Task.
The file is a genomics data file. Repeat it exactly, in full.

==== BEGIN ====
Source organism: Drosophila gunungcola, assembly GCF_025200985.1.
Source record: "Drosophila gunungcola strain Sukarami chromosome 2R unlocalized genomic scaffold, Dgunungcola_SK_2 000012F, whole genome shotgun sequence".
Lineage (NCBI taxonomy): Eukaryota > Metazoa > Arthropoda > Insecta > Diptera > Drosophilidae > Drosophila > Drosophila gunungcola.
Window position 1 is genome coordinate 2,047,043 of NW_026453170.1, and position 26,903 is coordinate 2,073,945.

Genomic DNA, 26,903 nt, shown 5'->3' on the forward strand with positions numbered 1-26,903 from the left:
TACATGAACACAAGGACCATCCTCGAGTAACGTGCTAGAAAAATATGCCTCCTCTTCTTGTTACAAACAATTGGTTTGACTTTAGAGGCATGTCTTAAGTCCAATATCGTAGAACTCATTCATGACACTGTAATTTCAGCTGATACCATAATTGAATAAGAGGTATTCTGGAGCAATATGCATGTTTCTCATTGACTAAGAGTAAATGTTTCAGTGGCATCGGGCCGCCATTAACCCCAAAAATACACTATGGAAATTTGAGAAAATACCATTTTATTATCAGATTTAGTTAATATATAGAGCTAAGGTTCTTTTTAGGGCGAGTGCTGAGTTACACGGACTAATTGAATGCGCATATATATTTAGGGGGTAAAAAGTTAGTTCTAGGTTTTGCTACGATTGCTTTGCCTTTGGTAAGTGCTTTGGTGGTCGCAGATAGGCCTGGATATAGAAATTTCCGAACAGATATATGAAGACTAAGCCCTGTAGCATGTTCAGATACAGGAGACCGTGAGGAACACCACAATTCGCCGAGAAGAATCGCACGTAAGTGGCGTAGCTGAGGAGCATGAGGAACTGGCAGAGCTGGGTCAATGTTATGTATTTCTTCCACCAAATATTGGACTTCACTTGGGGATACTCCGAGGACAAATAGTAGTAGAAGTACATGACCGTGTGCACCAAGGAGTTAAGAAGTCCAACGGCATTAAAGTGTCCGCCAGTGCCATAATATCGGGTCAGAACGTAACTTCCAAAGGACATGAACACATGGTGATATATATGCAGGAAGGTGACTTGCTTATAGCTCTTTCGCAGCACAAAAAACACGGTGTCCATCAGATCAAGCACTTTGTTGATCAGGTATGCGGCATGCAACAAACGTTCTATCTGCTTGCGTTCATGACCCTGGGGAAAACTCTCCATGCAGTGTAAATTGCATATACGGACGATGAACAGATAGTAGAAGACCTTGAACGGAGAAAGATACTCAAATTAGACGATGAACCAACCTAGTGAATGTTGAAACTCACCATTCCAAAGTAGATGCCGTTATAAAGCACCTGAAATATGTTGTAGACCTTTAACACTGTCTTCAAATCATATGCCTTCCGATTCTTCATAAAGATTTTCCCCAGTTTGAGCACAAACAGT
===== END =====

Source organism: Drosophila gunungcola, assembly GCF_025200985.1.
Source record: "Drosophila gunungcola strain Sukarami chromosome 2R unlocalized genomic scaffold, Dgunungcola_SK_2 000012F, whole genome shotgun sequence".
Lineage (NCBI taxonomy): Eukaryota > Metazoa > Arthropoda > Insecta > Diptera > Drosophilidae > Drosophila > Drosophila gunungcola.
Window position 1 is genome coordinate 2,047,043 of NW_026453170.1, and position 26,903 is coordinate 2,073,945.

Genomic DNA, 26,903 nt, shown 5'->3' on the forward strand with positions numbered 1-26,903 from the left:
TACATGAACACAAGGACCATCCTCGAGTAACGTGCTAGAAAAATATGCCTCCTCTTCTTGTTACAAACAATTGGTTTGACTTTAGAGGCATGTCTTAAGTCCAATATCGTAGAACTCATTCATGACACTGTAATTTCAGCTGATACCATAATTGAATAAGAGGTATTCTGGAGCAATATGCATGTTTCTCATTGACTAAGAGTAAATGTTTCAGTGGCATCGGGCCGCCATTAACCCCAAAAATACACTATGGAAATTTGAGAAAATACCATTTTATTATCAGATTTAGTTAATATATAGAGCTAAGGTTCTTTTTAGGGCGAGTGCTGAGTTACACGGACTAATTGAATGCGCATATATATTTAGGGGGTAAAAAGTTAGTTCTAGGTTTTGCTACGATTGCTTTGCCTTTGGTAAGTGCTTTGGTGGTCGCAGATAGGCCTGGATATAGAAATTTCCGAACAGATATATGAAGACTAAGCCCTGTAGCATGTTCAGATACAGGAGACCGTGAGGAACACCACAATTCGCCGAGAAGAATCGCACGTAAGTGGCGTAGCTGAGGAGCATGAGGAACTGGCAGAGCTGGGTCAATGTTATGTATTTCTTCCACCAAATATTGGACTTCACTTGGGGATACTCCGAGGACAAATAGTAGTAGAAGTACATGACCGTGTGCACCAAGGAGTTAAGAAGTCCAACGGCATTAAAGTGTCCGCCAGTGCCATAATATCGGGTCAGAACGTAACTTCCAAAGGACATGAACACATGGTGATATATATGCAGGAAGGTGACTTGCTTATAGCTCTTTCGCAGCACAAAAAACACGGTGTCCATCAGATCAAGCACTTTGTTGATCAGGTATGCGGCATGCAACAAACGTTCTATCTGCTTGCGTTCATGACCCTGGGGAAAACTCTCCATGCAGTGTAAATTGCATATACGGACGATGAACAGATAGTAGAAGACCTTGAACGGAGAAAGATACTCAAATTAGACGATGAACCAACCTAGTGAATGTTGAAACTCACCATTCCAAAGTAGATGCCGTTATAAAGCACCTGAAATATGTTGTAGACCTTTAACACTGTCTTCAAATCATATGCCTTCCGATTCTTCATAAAGATTTTCCCCAGTTTGAGCACAAACAGT